Features

Parasocial Butterfly

✨, and 😢, and 🤖, and 💖🧚‍♂️👸, and 🥵

We tend to look at the digital as something that we’ve still managed to keep separate from us — like there’s a distinct line between the digital and the physical, between flesh and silicon. What would happen if we brought these worlds together? Šari Dale’s Para-Social Butterfly lets that happen, and after a rush of lasers, shattered bones, micro-projectors, and twisted meat we get to the post-digital, post-physical world of our dreams.

It’s sexy, lonely, aesthetic, self-obsessed, ageless, horny, over-stimulating, satin, vegan, chrome, MySpace, Hyperpop, Ellen DeGeneres, purple neon, pixelated, ✨, and 😢, and 🤖, and 💖🧚‍♂️👸, and 🥵

It’s Ultra-Glam.

Para-Social Butterfly is autobiographical, and tells the story of how a disillusioned former waitress, Šari Dale, surgically implanted a projector in her brain and entered the .*´-`*☆ULTRA-GLAM☆*´-`*. She became a pop-star, fell in love with a 3D model of Timothee Chalamet crossed with Charlize Theron, went on the Ellen show, and still ended up feeling as empty inside as before. It’s a collection of poetry where emojis, ascii art, Ke$ha lyrics, and Paris Hilton’s Instagram comments make up poems that explore the nature of digital reality, the endless re-reproduction of art, and how difficult it is to connect with other people and ourselves.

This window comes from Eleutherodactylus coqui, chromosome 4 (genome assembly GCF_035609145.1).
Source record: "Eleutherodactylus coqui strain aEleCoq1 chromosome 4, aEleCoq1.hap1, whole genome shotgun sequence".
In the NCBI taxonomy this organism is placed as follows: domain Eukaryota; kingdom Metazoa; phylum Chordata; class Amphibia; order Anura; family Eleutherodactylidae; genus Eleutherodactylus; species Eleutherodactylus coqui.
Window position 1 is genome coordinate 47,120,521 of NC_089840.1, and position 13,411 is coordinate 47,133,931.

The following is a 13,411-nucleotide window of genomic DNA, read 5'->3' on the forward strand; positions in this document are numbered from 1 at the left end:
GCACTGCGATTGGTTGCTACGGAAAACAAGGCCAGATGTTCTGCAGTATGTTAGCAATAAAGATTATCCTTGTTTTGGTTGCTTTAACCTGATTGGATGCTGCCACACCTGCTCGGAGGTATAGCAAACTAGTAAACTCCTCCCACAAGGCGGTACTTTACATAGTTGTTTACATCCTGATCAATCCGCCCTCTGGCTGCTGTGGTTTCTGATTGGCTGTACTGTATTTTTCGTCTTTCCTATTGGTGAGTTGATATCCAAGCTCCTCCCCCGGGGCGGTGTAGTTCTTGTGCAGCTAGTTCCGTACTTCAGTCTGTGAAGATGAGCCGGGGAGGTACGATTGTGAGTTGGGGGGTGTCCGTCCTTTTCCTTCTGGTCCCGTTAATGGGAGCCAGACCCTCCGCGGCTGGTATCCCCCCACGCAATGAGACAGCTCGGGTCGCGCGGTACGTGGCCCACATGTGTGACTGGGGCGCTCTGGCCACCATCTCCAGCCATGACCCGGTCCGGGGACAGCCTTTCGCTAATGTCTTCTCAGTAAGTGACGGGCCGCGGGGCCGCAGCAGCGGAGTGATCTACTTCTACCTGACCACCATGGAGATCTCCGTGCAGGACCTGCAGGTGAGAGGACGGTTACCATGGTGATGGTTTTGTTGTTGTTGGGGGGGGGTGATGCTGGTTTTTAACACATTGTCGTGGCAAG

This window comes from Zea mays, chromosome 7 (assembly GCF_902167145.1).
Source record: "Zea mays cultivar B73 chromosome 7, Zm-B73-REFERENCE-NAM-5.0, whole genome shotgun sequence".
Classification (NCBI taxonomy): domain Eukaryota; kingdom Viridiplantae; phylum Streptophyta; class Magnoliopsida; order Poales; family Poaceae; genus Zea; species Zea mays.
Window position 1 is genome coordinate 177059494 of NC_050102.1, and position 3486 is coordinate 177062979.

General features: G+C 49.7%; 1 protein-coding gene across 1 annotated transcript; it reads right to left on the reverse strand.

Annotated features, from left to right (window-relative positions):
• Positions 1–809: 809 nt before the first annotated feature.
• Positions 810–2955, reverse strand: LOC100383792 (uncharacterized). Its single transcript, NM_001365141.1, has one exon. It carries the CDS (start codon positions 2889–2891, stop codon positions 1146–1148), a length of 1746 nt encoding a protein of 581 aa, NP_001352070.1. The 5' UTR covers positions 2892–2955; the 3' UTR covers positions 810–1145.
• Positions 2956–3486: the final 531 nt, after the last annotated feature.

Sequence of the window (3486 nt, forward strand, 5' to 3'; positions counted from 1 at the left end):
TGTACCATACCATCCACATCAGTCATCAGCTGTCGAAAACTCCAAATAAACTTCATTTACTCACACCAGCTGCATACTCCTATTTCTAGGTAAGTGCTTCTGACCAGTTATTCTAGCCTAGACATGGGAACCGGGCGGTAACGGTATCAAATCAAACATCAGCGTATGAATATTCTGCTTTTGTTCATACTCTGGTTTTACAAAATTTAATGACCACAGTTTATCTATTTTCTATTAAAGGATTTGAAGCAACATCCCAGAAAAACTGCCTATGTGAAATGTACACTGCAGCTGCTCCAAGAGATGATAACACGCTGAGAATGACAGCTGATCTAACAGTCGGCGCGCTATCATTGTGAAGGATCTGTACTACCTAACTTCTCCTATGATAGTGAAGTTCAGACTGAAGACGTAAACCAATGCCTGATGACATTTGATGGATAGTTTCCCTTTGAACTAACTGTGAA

Dale’s “Ultra-Glam” serves as the backdrop for the whole collection, and is one of the coolest representations of the internet age I’ve read in a while — it’s the digital landscape taken to its shiny, corporate, inevitable extreme. A world where God is the Instagram influencer that went on a trip to somewhere tropical once, stayed in a resort the whole time, and posts on their story about how deeply spiritual the experience was. A world where “Vibe isn’t antithetical / to virtue,” where “My life is pixels / and latent potential.”